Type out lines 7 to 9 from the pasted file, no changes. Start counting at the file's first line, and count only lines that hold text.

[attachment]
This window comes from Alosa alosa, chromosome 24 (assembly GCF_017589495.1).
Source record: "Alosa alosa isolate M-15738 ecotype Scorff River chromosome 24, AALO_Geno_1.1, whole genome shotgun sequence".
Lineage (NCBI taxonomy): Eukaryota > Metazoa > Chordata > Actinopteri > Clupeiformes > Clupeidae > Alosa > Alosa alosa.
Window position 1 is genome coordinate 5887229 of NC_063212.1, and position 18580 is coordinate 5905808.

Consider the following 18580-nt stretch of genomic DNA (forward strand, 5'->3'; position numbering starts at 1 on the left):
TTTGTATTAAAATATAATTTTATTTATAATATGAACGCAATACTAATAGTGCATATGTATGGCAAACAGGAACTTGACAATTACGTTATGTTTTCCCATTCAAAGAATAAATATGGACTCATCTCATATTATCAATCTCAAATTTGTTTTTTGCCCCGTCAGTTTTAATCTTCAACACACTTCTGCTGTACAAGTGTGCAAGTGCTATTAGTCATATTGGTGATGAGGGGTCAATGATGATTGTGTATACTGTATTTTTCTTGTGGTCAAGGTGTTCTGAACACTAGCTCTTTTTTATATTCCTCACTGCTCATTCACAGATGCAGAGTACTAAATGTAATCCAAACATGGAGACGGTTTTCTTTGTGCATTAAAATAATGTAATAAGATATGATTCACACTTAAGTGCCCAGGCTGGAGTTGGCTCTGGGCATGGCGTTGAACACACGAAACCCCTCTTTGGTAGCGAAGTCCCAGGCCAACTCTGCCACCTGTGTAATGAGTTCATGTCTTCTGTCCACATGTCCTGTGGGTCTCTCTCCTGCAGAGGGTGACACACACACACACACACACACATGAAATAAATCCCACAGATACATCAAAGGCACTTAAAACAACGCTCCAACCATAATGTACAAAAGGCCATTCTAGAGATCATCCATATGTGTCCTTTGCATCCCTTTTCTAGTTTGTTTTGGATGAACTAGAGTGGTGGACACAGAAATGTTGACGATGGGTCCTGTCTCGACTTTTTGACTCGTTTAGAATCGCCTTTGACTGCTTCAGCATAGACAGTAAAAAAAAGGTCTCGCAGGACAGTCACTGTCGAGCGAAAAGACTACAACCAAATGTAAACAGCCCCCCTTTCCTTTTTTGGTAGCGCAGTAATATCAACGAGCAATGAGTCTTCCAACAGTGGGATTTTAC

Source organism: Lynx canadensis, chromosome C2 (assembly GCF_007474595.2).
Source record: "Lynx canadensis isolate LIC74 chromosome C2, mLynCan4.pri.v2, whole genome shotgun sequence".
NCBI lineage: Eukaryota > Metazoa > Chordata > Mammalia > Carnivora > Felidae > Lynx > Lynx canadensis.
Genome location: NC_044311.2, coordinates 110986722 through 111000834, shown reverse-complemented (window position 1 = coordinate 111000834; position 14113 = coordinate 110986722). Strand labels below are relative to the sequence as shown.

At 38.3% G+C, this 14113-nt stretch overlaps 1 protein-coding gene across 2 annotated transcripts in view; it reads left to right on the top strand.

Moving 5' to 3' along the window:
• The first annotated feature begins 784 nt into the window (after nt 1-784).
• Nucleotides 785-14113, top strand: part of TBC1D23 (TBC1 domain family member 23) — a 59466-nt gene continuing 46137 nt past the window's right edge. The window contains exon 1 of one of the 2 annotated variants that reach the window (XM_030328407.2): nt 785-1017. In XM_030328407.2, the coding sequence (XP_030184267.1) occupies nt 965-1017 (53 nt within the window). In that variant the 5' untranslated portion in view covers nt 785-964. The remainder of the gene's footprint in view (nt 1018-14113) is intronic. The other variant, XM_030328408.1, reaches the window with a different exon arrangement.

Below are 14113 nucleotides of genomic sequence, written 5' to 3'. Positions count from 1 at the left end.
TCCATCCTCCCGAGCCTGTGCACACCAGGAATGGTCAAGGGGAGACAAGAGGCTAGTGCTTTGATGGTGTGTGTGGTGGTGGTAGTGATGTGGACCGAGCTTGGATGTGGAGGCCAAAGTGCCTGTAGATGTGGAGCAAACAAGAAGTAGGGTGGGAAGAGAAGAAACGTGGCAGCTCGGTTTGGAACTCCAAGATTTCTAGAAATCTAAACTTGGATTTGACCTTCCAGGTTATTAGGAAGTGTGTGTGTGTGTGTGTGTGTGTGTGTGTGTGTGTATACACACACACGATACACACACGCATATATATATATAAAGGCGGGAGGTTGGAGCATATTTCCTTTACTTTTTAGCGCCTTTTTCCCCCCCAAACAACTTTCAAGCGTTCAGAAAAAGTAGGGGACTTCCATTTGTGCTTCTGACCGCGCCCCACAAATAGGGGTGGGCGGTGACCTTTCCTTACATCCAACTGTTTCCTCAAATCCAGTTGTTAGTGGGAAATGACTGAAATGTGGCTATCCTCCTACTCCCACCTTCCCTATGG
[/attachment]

Source organism: Lynx canadensis, chromosome C2 (assembly GCF_007474595.2).
Source record: "Lynx canadensis isolate LIC74 chromosome C2, mLynCan4.pri.v2, whole genome shotgun sequence".
NCBI lineage: Eukaryota > Metazoa > Chordata > Mammalia > Carnivora > Felidae > Lynx > Lynx canadensis.